Please allow a couple of pics only indirectly related to the Bugatti-Wagen. I will move the shop to a new location. Car projects have to wait until the renovation works are completed. The shop will be located in the hall, the barn will be the parking lot.

Promise to turn back to car related topics next time;)
 

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What a beautiful workshop! And location. I love those windows.

I am moving mine too, but the buliding is tin, not brick.
 

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Fantastic ! This will be like a more intimate version of La Cavalleria of Mario Bernardi in Hann. Münden.

In the workshop I strongly recommend that you consider adding hydronic radiant heating tubes in the floor, within a thin leveling pour of new concrete. I have this in my new garage/workshop, and the added comfort in winter is unbelievable. For fast recovery when a door is opened, I also added an air heater with fan running off the same boiler. The heated slab must be carefully insulated, however, or heat loss to the surrounding structure can get expensive.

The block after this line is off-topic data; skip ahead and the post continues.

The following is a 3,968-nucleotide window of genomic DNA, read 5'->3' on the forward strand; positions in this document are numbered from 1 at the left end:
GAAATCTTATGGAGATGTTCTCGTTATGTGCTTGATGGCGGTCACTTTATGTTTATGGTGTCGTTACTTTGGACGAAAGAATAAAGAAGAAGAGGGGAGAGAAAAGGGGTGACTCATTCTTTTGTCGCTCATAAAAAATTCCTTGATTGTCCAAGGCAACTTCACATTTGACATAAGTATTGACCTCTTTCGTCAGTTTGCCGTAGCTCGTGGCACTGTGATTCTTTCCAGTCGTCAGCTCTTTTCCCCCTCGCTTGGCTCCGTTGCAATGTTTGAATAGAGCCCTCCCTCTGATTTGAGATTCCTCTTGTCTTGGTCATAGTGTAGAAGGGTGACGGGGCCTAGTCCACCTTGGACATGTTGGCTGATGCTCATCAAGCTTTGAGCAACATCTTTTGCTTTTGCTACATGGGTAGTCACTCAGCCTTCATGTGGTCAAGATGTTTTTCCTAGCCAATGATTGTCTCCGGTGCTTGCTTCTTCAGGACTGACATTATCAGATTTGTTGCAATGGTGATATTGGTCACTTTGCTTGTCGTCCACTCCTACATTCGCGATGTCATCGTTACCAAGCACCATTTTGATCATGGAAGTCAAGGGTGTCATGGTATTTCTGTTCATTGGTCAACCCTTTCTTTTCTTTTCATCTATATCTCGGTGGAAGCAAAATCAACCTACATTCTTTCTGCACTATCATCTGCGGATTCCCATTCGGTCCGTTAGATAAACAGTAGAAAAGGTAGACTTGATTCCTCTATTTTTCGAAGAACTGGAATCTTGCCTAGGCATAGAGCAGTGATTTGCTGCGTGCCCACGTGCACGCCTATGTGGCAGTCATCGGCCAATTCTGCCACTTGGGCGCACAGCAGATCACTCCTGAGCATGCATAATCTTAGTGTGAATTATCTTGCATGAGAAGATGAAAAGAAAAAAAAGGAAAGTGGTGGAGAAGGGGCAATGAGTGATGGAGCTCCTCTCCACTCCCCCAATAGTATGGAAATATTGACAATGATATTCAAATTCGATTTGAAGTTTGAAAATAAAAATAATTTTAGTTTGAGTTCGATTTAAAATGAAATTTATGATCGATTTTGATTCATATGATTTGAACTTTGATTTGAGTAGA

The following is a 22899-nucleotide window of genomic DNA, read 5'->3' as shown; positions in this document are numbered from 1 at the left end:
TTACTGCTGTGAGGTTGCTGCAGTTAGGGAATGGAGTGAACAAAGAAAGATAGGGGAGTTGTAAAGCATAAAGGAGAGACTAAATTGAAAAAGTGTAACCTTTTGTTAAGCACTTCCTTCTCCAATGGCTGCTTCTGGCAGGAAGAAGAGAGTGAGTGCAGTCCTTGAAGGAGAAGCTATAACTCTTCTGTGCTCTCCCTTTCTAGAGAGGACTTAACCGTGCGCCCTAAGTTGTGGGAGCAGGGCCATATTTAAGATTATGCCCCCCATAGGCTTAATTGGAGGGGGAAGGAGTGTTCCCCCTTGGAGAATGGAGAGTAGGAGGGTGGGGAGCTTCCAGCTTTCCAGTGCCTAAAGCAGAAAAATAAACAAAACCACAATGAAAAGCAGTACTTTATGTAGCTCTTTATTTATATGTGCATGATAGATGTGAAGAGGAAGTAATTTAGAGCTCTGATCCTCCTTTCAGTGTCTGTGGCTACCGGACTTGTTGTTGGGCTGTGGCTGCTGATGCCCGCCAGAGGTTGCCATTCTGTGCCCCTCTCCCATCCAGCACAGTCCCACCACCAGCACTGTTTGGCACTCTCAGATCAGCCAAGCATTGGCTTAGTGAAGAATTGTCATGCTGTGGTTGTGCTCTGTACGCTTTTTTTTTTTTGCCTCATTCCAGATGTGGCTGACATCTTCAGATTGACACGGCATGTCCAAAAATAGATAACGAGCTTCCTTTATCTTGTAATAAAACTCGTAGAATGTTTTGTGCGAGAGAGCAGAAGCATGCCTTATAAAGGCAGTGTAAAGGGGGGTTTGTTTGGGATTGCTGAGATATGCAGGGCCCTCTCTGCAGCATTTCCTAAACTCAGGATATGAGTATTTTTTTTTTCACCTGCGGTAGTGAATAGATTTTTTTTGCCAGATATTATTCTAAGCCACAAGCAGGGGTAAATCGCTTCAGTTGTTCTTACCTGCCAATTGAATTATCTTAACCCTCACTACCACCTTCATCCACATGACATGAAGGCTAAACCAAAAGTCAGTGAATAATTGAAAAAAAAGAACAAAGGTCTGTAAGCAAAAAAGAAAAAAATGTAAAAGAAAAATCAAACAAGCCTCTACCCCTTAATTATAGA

Also, polyaspartic floor finish is vastly better than epoxy.

Best wishes,
Don
 

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I need to move back to Germany with the cars and get something like this. What am I doing in LA anyway?

Great property!

Mike
 

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As an Architects what sould I say ...
Brilliant Tedesco!
Perhaps I will make you once a visit ,its not so far from Nürnberg.
 

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Hubert,

That is fantastic. The installation appears to be very professional. The loops are closer together than typical here in the US, so it uses more tubing but you will have more consistent warmth.